Live cell monitoring of hiPSC generation and differentiation using differential expression of endogenous microRNAs.

Journal: 
PLoS One
Publication Year: 
2010
Authors: 
Masakazu Kamata , Min Liang , Shirley Liu , Yoshiko Nagaoka , Irvin S Y Chen
Public Summary: 
Human induced pluripotent stem cells (hiPSCs) provide new possibilities for regenerative therapies. In order for this potential to be achieved, it is critical to efficiently monitor the differentiation of these hiPSCs into specific lineages. Here, we describe a lentiviral reporter vector sensitive to specific microRNAs (miRNA) to show that a single vector bearing multiple miRNA target sequences conjugated to different reporters can be used to monitor hiPSC formation and subsequent differentiation from human fetal fibroblasts (HFFs).
Scientific Abstract:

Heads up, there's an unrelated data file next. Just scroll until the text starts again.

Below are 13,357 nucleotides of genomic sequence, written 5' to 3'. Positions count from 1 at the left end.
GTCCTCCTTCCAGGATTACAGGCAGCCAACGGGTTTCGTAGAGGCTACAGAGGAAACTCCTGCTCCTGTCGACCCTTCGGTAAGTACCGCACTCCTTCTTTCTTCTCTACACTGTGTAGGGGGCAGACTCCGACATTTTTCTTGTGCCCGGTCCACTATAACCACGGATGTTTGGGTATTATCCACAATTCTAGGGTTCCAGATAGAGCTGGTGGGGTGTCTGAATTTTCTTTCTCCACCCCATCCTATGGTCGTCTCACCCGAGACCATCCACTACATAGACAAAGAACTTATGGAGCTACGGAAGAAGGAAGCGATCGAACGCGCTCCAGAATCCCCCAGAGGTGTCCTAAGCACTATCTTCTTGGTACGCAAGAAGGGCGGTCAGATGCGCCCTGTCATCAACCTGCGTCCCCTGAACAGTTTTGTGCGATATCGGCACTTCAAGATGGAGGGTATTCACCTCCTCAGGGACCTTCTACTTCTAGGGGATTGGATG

Human induced pluripotent stem cells (hiPSCs) provide new possibilities for regenerative therapies. In order for this potential to be achieved, it is critical to efficiently monitor the differentiation of these hiPSCs into specific lineages. Here, we describe a lentiviral reporter vector sensitive to specific microRNAs (miRNA) to show that a single vector bearing multiple miRNA target sequences conjugated to different reporters can be used to monitor hiPSC formation and subsequent differentiation from human fetal fibroblasts (HFFs). The reporter vector encodes EGFP conjugated to the targets of human embryonic stem cell (hESC) specific miRNAs (miR-302a and miR-302d) and mCherry conjugated to the targets of differentiated cells specific miRNAs (miR-142-3p, miR-155, and miR-223). The vector was used to track reprogramming of HFF to iPSC. HFFs co-transduced with this reporter vector and vectors encoding 4 reprogramming factors (OCT4, SOX2, KLF4 and cMYC) were mostly positive for EGFP (67%) at an early stage of hiPSC formation. EGFP expression gradually disappeared and mCherry expression increased indicating less miRNAs specific to differentiated cells and expression of miRNAs specific to hESCs. Upon differentiation of the hiPSC into embryoid bodies, a large fraction of these hiPSCs regained EGFP expression and some of those cells became single positive for EGFP. Further differentiation into neural lineages showed distinct structures demarcated by either EGFP or mCherry expression. These findings demonstrate that a miRNA dependent reporter vector can be a useful tool to monitor living cells during reprogramming of hiPSC and subsequent differentiation to lineage specific cells.

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